The Java EE 6 Tutorial, Volume I

Using the Standard Validators

JavaServer Faces technology provides a set of standard classes and associated tags that page authors and application developers can use to validate a component’s data. Table 8–3 lists all the standard validator classes and the tags that allow you to use the validators from the page.

Table 8–3 The Validator Classes

Validator Class 





Checks whether the local value of a component is within a certain range. The value must be floating-point or convertible to floating-point. 



Checks whether the length of a component’s local value is within a certain range. The value must be a java.lang.String.



Checks whether the local value of a component is within a certain range. The value must be any numeric type or String that can be converted to a long.



Checks whether the local value of a component is a match against a regular expression from java.util.regex package.



Registers a bean validator for the component 



Ensures that the local value is not empty on a EditableValueHolder component

Similar to the standard converters, each of these validators has one or more standard error messages associated with it. If you have registered one of these validators onto a component on your page, and the validator is unable to validate the component’s value, the validator’s error message will display on the page. For example, the error message that displays when the component’s value exceeds the maximum value allowed by LongRangeValidator is as follows:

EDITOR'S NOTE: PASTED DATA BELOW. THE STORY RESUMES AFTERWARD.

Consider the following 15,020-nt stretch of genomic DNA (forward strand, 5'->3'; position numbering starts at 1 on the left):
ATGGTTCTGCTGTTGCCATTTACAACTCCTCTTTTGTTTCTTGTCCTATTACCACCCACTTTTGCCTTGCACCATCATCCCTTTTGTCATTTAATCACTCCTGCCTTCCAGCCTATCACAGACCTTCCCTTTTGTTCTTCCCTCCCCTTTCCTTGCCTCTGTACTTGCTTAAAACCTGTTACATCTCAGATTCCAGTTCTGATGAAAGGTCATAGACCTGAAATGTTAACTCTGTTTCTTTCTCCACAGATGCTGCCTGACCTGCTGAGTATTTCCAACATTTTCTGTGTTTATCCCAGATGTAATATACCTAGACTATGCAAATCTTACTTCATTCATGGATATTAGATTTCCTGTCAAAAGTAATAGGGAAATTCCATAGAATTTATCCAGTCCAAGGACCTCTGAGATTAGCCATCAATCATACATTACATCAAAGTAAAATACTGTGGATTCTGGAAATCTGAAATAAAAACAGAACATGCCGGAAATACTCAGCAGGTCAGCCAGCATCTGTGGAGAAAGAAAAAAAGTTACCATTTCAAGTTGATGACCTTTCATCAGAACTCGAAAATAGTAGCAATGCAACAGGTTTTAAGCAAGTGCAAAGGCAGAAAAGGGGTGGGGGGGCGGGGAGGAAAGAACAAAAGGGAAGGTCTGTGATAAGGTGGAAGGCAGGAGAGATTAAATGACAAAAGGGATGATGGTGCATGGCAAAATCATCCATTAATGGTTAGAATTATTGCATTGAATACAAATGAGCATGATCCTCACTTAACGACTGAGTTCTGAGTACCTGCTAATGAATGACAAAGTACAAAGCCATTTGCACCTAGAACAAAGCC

{1}: Validation Error: Value is greater than allowable maximum of "{0}"

In this case, the {1} substitution parameter is replaced by the component’s label or id, and the {0} substitution parameter is replaced with the maximum value allowed by the validator.

Validating a Component’s Value

To validate a component’s value using a particular validator, you need to register that validator on the component. You can do this in one of the following ways:

See Referencing a Method That Performs Validation for more information on using the validator attribute.

The validatorId attribute works similarly to the converterId attribute of the converter tag, as described in Converting a Component’s Value.

Keep in mind that validation can be performed only on components that implement EditableValueHolder because these components accept values that can be validated.

Using the LongRangeValidator

The following example shows how to use the validateLongRange validator on a input component tag quantity:

<h:inputText id="quantity" size="4"
" >
    <f:validateLongRange minimum="1"/>
<h:message for="quantity"/>

This tag requires that the user enter a number that is at least 1. The size attribute specifies that the number can have no more than four digits. The validateLongRange tag also has a maximum attribute, with which you can set a maximum value of the input.

The attributes of all the standard validator tags accept EL value expressions. This means that the attributes can reference backing bean properties rather than specify literal values. For example, the validateLongRange tag in the preceding example can reference a backing bean property called minimum to get the minimum value acceptable to the validator implementation as shown here:

<f:validateLongRange minimum="#{ShowCartBean.minimum}" />